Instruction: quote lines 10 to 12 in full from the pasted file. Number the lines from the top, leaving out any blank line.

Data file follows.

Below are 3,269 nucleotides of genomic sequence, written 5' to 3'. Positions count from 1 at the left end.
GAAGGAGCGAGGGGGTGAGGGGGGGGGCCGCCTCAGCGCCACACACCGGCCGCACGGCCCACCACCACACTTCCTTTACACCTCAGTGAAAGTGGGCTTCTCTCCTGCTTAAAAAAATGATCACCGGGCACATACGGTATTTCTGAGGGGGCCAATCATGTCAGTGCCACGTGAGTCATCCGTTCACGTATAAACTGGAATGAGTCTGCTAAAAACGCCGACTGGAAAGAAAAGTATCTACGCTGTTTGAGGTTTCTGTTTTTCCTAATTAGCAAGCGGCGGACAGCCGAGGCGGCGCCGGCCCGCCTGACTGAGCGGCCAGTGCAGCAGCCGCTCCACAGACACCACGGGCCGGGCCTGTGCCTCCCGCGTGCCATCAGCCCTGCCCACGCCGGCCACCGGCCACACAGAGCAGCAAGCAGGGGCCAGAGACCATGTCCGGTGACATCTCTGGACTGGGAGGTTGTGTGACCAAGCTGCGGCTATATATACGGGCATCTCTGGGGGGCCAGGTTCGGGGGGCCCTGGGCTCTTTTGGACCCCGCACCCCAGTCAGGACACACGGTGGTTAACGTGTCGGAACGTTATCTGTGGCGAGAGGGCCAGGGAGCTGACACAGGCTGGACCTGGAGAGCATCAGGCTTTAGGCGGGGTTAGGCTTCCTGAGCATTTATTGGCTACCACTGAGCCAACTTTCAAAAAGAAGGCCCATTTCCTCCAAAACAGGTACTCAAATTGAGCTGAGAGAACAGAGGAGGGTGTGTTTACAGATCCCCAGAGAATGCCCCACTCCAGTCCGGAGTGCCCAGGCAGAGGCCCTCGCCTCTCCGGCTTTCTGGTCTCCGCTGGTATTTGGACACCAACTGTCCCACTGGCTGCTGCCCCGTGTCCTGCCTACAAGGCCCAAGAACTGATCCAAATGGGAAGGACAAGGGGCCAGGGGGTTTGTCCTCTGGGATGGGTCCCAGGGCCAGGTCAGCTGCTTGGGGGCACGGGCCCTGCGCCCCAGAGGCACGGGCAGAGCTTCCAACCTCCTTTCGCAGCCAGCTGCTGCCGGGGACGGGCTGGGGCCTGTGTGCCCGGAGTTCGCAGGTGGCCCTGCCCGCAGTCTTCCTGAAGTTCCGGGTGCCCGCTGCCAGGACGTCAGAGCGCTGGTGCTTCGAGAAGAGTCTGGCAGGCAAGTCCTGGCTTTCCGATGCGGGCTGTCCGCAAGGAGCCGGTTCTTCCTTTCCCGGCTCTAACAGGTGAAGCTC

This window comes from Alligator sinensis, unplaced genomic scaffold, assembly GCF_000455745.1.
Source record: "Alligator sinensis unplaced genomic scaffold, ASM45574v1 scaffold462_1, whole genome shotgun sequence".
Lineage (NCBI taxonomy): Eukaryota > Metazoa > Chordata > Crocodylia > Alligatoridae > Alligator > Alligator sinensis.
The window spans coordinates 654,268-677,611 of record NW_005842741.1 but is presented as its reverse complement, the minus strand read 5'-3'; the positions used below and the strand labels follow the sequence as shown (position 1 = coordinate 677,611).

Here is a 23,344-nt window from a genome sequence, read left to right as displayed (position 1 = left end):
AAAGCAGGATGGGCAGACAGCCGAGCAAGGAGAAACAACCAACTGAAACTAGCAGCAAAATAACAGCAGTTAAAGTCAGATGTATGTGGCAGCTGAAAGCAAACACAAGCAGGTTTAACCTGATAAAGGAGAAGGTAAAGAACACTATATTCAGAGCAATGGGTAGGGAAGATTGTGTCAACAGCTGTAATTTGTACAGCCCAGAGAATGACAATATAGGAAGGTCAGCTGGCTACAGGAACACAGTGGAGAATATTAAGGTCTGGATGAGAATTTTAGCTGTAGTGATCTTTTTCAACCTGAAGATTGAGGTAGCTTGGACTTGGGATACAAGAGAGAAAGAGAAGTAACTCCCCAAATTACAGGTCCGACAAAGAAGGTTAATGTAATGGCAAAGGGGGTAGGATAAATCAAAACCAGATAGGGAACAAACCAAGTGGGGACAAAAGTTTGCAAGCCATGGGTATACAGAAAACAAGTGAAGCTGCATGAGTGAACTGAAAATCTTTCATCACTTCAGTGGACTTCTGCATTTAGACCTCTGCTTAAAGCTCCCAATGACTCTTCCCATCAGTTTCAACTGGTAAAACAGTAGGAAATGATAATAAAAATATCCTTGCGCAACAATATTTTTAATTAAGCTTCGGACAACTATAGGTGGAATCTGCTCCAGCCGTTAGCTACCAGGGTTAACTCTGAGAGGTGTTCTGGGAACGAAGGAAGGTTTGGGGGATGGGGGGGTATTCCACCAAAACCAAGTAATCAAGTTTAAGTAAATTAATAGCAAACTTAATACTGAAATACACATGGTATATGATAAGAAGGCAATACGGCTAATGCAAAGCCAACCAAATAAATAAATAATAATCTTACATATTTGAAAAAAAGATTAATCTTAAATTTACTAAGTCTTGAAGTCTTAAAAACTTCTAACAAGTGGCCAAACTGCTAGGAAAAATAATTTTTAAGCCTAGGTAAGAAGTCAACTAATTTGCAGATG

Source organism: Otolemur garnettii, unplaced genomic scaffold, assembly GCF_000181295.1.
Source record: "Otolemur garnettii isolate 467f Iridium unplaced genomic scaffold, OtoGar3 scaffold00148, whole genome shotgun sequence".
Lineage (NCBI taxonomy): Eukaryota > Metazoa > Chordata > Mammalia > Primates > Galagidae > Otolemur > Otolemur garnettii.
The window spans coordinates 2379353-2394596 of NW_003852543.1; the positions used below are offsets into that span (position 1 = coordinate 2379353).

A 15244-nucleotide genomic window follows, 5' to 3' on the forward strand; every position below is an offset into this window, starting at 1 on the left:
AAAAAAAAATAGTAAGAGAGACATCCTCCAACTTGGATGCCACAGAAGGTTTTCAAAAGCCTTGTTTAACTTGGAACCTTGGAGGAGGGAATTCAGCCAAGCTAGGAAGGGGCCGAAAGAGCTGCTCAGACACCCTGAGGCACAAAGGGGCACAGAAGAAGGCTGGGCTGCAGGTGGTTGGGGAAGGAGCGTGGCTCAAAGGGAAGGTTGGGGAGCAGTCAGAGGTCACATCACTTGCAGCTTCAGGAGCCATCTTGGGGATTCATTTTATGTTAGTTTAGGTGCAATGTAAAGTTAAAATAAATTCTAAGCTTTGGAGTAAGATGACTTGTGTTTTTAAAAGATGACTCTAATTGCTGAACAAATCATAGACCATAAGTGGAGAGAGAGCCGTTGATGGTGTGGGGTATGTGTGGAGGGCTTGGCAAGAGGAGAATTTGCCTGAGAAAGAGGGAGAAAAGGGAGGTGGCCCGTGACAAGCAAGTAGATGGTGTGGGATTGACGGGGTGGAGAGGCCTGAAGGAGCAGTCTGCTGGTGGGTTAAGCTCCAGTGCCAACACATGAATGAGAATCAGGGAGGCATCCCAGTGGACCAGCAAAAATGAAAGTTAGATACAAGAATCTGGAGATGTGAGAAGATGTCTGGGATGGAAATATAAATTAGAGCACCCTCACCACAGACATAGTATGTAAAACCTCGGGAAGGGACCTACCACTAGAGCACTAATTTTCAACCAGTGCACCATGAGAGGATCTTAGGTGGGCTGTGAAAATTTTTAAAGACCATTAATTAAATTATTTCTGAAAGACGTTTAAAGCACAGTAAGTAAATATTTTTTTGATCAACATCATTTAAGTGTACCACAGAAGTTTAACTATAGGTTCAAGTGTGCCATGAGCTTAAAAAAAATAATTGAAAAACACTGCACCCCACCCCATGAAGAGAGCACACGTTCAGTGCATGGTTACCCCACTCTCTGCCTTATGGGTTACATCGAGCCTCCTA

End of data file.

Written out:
Source record: "Otolemur garnettii isolate 467f Iridium unplaced genomic scaffold, OtoGar3 scaffold00148, whole genome shotgun sequence".
Lineage (NCBI taxonomy): Eukaryota > Metazoa > Chordata > Mammalia > Primates > Galagidae > Otolemur > Otolemur garnettii.
The window spans coordinates 2379353-2394596 of NW_003852543.1; the positions used below are offsets into that span (position 1 = coordinate 2379353).